Beyond the constant resource management that serves as the show’s premise, the Serenity is persistently on the run from the autocratic Alliance government and the barbaric Reavers lurking on the edge of space. Both antagonistic groups dwarf the tiny crew and their broken down ship in terms of manpower and resources and more importantly establish different rules of engagement and avoidance for the crew. The characters in Serenity must live by the laws of the highly orchestrated Alliance and must therefore avoid garnering too much ill repute. Additionally, they’re equally wary of the lawless Reavers who attack indiscriminately and viciously. Finally, rival criminals interact with the crew violently as often as they do cordially. The show props up an implicit system of rules to deal with each group that the crew is in conflict with. Negotiation, subterfuge, stealth, and direct combat always change in strategic value from one episode to the next, and often the crew’s options become more or less viable even from one scene to the next.


Lastly, in the commentaries of the show’s pilot and first-aired episode, as well as in that of the film, Serenity, Whedon talks about how important physical space is in the series. Specifically, Whedon talks about how there was an emphasis on shooting long takes in scenes that occurred on board the Serenity in order to have the time to show off the ship’s layout to the audience. It’s important for the audience to know the area of Serenity because it’s the crew’s home. It’s what separates them from the harsh outer planets, the oppressive inner planets, and the hostile space between. I’ve written in the past that the important function that a video game home serves in many games (“Where the Heart is: The Use of Home in Video Games”, PopMatters, 12 March 2013), and Firefly’s Serenity does just that. It’s a base measure of what normal means to contrast the crew’s adventures with. It’s also the hub for the crew to prepare for their jobs and grow together as a team.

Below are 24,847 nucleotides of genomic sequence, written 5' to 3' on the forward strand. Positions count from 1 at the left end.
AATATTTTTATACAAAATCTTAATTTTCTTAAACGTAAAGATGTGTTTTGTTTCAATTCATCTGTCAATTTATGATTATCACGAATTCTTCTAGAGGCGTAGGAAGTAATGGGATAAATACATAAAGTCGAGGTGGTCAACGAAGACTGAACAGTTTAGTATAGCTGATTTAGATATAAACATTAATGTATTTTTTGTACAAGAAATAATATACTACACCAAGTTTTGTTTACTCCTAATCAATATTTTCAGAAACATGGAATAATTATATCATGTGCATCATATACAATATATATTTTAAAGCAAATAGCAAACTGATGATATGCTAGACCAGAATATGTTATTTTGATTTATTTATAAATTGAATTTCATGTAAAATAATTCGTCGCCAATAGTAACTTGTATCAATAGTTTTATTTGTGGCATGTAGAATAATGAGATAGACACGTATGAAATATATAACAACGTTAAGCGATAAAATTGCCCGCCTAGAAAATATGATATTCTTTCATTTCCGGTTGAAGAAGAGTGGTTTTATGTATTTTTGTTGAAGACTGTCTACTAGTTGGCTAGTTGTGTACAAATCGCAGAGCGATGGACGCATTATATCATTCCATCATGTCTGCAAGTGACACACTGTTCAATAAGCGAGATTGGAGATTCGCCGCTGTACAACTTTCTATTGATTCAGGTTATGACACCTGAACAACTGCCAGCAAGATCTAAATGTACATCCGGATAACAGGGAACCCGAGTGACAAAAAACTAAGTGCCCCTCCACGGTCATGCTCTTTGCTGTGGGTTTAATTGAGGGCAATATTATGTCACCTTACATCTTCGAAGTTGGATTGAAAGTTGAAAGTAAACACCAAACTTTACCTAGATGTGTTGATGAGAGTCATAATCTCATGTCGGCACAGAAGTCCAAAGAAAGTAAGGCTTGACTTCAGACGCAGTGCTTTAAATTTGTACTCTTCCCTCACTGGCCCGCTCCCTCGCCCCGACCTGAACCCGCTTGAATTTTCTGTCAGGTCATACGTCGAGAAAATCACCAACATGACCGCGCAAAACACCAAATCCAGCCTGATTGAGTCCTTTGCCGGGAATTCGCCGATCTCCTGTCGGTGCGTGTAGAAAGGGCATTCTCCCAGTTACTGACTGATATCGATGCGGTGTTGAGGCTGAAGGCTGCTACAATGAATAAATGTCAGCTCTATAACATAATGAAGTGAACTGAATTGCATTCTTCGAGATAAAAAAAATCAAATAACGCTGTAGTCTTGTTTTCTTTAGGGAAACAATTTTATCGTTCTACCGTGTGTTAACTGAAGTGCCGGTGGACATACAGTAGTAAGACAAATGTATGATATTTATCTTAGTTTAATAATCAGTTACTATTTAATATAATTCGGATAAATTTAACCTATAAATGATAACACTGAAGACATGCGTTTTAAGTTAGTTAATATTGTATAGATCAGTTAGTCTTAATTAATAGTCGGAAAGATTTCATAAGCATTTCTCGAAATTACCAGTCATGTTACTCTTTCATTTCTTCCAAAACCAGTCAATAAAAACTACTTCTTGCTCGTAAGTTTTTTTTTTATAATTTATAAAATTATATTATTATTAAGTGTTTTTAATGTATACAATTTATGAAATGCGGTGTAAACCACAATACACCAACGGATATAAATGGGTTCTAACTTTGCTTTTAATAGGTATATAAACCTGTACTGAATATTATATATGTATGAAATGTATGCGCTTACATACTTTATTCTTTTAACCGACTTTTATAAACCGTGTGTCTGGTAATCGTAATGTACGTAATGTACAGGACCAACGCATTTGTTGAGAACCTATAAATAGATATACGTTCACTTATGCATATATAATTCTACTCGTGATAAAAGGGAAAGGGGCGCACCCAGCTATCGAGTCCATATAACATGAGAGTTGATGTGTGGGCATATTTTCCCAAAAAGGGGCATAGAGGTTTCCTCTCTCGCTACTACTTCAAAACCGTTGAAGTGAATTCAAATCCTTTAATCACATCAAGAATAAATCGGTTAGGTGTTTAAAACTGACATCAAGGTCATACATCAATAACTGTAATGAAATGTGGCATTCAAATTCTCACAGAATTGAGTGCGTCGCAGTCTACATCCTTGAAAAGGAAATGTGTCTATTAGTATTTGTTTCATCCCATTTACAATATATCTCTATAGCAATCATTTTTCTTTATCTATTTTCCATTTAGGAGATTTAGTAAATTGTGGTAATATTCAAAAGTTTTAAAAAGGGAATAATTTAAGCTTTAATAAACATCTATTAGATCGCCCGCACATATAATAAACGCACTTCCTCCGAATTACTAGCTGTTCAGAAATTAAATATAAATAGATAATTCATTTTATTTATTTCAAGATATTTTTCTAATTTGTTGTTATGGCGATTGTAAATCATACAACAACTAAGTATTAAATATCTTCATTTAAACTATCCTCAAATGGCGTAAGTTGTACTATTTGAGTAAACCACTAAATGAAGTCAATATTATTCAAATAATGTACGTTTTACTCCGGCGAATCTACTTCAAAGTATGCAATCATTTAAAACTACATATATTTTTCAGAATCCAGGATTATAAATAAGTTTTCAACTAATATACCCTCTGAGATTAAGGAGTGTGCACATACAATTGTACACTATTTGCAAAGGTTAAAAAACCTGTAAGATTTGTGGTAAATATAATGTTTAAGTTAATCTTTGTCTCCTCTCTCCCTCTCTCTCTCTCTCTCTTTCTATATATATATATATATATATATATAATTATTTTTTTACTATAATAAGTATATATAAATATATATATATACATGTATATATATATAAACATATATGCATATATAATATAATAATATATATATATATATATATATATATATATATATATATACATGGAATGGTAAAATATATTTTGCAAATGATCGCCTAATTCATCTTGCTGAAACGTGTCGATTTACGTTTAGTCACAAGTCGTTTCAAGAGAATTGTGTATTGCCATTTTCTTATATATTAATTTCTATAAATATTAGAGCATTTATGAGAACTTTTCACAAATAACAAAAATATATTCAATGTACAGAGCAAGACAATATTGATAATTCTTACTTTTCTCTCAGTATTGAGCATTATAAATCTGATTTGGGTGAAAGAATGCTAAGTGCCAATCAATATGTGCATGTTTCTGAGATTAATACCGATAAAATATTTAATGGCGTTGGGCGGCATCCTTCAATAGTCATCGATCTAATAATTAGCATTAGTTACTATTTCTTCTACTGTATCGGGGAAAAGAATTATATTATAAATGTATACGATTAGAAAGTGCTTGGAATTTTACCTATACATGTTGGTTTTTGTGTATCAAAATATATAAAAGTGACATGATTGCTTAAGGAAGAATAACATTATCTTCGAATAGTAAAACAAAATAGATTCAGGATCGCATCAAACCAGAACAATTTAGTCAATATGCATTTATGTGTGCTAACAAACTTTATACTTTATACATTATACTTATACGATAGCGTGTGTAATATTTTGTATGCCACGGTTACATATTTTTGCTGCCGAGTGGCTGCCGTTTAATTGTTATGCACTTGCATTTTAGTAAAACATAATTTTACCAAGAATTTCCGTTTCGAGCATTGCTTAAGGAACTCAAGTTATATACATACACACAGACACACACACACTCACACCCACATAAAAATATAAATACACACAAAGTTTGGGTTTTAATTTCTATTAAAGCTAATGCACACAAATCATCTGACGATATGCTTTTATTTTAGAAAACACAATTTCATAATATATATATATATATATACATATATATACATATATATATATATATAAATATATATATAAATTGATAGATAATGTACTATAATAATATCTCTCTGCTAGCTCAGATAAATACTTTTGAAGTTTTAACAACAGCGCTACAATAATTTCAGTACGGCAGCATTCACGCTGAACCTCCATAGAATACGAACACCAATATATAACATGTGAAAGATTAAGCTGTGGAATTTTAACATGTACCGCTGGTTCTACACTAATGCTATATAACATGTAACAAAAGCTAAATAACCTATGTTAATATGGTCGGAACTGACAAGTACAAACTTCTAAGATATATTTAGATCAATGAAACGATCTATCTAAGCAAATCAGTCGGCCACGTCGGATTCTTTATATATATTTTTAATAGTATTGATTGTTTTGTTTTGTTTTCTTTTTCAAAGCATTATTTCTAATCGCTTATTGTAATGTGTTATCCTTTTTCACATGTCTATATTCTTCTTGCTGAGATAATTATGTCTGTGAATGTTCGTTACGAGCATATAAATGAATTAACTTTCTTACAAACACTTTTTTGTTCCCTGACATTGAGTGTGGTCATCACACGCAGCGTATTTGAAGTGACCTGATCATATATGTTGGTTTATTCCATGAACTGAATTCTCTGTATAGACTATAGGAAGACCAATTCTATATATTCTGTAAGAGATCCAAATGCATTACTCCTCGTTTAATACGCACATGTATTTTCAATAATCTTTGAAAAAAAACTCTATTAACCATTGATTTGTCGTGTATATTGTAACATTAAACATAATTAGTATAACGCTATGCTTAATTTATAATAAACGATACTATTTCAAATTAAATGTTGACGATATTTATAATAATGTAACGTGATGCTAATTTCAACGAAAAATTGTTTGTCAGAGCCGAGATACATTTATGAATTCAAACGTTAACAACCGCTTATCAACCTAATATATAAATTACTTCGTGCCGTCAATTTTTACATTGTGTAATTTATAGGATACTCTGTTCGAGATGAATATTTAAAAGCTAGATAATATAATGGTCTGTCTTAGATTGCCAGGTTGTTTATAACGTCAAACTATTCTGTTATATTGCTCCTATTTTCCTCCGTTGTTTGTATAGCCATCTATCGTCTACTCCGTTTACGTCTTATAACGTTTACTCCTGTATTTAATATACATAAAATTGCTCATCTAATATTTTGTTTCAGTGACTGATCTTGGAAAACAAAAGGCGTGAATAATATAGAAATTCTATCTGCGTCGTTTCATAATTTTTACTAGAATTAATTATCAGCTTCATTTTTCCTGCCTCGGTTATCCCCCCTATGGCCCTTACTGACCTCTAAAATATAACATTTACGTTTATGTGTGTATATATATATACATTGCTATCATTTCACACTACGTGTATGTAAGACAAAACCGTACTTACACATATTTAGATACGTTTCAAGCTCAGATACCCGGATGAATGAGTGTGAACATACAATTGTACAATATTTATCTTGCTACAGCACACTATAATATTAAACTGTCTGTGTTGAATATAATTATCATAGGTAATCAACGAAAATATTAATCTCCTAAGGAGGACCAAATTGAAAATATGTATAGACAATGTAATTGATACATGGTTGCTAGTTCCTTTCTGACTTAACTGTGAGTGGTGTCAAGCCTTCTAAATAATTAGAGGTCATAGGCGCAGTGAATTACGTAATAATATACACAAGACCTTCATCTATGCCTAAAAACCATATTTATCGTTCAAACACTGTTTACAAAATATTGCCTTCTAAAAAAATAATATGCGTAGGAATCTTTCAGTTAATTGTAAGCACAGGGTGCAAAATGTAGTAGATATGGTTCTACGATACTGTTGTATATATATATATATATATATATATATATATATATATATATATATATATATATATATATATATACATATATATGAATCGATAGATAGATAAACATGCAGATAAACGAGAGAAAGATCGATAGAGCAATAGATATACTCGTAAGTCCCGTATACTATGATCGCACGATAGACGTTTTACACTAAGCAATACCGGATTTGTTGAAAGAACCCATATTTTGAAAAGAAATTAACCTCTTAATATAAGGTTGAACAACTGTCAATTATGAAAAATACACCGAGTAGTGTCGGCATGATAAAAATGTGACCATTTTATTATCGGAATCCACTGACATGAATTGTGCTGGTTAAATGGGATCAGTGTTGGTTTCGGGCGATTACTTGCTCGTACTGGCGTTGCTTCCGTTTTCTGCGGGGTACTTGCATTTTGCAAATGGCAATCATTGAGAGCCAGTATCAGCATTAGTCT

All that said, a mobile MMO will probably not follow the show’s crew through a planned adventure. However, the structure established by the TV series lends itself to a video game well even if the player has to manage a team of randomly generated characters. Much of the show’s appeal comes in watching strong personalities clash and in having to coordinate a clearly defined mission. A named cluster of stats could easily recreate the drama in the emergent stories that tend to come with online games. It might not be the full series that some browncoats are still holding out for—a wish that seems increasingly unlikely to ever happen—but a game adaptation might be the best new home for the luckless Firefly universe.